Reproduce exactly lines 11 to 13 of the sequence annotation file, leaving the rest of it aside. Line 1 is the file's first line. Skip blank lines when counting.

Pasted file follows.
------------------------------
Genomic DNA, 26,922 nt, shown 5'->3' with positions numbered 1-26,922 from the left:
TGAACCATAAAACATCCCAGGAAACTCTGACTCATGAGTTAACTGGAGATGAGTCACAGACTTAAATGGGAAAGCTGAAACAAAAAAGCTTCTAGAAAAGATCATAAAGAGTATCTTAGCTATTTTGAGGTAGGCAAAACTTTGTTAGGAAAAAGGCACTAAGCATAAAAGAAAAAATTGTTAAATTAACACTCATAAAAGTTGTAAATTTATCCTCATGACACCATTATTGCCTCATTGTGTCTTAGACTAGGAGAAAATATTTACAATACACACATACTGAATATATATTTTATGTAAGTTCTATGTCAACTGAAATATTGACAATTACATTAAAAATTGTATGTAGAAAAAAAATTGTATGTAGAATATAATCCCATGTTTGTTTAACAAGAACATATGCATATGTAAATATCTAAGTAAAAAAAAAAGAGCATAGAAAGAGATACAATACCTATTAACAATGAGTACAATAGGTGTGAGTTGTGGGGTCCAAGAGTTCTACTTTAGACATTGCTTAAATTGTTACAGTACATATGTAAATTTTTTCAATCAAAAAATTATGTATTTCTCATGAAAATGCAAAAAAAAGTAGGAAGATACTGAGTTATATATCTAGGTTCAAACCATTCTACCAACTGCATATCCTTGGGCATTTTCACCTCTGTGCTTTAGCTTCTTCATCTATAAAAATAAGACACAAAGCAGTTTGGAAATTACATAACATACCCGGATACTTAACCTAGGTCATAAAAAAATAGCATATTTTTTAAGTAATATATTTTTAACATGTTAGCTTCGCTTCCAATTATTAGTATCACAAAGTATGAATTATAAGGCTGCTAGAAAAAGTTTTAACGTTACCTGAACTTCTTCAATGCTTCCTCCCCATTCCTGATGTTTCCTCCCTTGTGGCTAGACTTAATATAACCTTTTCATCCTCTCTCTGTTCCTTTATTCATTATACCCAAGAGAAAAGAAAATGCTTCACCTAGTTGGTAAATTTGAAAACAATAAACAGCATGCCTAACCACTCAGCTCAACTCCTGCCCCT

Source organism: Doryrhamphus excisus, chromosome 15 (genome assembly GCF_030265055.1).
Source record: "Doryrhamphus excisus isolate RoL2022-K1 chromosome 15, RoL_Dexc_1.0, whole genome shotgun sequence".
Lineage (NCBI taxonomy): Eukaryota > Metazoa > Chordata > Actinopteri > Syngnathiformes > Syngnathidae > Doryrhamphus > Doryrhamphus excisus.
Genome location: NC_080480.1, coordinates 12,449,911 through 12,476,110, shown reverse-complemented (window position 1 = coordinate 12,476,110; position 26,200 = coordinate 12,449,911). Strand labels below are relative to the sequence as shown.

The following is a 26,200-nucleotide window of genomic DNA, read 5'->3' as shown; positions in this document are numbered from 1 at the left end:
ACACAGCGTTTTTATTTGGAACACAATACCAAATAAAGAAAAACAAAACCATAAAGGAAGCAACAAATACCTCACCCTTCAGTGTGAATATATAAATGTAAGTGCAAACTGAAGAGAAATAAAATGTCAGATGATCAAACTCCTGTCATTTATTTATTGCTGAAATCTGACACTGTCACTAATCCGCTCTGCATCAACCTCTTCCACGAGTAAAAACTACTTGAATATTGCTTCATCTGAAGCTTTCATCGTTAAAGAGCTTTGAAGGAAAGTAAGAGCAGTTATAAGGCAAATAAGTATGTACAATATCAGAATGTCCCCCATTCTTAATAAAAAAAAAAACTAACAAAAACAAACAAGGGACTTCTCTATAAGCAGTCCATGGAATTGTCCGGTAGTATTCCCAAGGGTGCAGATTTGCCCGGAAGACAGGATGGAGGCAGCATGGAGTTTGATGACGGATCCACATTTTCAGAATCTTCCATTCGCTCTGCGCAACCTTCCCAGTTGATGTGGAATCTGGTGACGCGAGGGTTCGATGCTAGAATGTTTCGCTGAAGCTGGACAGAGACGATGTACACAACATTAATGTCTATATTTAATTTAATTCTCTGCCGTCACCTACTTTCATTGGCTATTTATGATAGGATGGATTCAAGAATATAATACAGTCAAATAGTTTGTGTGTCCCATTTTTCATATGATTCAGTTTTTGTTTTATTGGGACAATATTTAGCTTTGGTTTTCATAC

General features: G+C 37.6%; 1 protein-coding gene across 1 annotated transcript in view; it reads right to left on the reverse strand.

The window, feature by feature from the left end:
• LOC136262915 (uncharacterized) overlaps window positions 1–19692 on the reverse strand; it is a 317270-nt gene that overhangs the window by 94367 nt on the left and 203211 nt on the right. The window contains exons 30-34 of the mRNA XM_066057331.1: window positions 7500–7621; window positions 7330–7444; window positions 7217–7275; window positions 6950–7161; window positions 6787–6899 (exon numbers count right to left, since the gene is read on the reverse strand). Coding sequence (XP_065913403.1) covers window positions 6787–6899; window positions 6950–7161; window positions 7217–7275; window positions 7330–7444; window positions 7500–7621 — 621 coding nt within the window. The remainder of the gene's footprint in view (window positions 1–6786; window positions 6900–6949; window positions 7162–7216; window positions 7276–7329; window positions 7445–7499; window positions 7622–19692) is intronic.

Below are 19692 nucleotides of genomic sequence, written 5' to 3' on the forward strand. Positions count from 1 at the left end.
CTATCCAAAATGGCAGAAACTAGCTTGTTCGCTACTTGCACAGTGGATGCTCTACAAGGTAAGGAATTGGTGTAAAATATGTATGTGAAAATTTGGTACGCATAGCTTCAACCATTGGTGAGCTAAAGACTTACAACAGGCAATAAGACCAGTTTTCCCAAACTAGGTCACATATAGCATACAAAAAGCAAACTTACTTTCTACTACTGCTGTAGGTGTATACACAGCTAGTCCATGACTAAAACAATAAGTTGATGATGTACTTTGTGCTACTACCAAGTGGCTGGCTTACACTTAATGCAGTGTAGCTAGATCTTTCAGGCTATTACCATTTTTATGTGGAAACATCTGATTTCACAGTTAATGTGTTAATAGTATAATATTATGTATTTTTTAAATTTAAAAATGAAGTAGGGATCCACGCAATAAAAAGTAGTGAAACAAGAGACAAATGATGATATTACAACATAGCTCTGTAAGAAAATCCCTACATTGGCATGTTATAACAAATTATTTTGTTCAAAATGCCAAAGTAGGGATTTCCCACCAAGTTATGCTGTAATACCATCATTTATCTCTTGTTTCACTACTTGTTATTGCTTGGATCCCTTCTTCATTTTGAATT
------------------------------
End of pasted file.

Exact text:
• LOC136262915 (uncharacterized) overlaps window positions 1–19692 on the reverse strand; it is a 317270-nt gene that overhangs the window by 94367 nt on the left and 203211 nt on the right. The window contains exons 30-34 of the mRNA XM_066057331.1: window positions 7500–7621; window positions 7330–7444; window positions 7217–7275; window positions 6950–7161; window positions 6787–6899 (exon numbers count right to left, since the gene is read on the reverse strand). Coding sequence (XP_065913403.1) covers window positions 6787–6899; window positions 6950–7161; window positions 7217–7275; window positions 7330–7444; window positions 7500–7621 — 621 coding nt within the window. The remainder of the gene's footprint in view (window positions 1–6786; window positions 6900–6949; window positions 7162–7216; window positions 7276–7329; window positions 7445–7499; window positions 7622–19692) is intronic.

Below are 19692 nucleotides of genomic sequence, written 5' to 3' on the forward strand. Positions count from 1 at the left end.
CTATCCAAAATGGCAGAAACTAGCTTGTTCGCTACTTGCACAGTGGATGCTCTACAAGGTAAGGAATTGGTGTAAAATATGTATGTGAAAATTTGGTACGCATAGCTTCAACCATTGGTGAGCTAAAGACTTACAACAGGCAATAAGACCAGTTTTCCCAAACTAGGTCACATATAGCATACAAAAAGCAAACTTACTTTCTACTACTGCTGTAGGTGTATACACAGCTAGTCCATGACTAAAACAATAAGTTGATGATGTACTTTGTGCTACTACCAAGTGGCTGGCTTACACTTAATGCAGTGTAGCTAGATCTTTCAGGCTATTACCATTTTTATGTGGAAACATCTGATTTCACAGTTAATGTGTTAATAGTATAATATTATGTATTTTTTAAATTTAAAAATGAAGTAGGGATCCACGCAATAAAAAGTAGTGAAACAAGAGACAAATGATGATATTACAACATAGCTCTGTAAGAAAATCCCTACATTGGCATGTTATAACAAATTATTTTGTTCAAAATGCCAAAGTAGGGATTTCCCACCAAGTTATGCTGTAATACCATCATTTATCTCTTGTTTCACTACTTGTTATTGCTTGGATCCCTTCTTCATTTTGAATT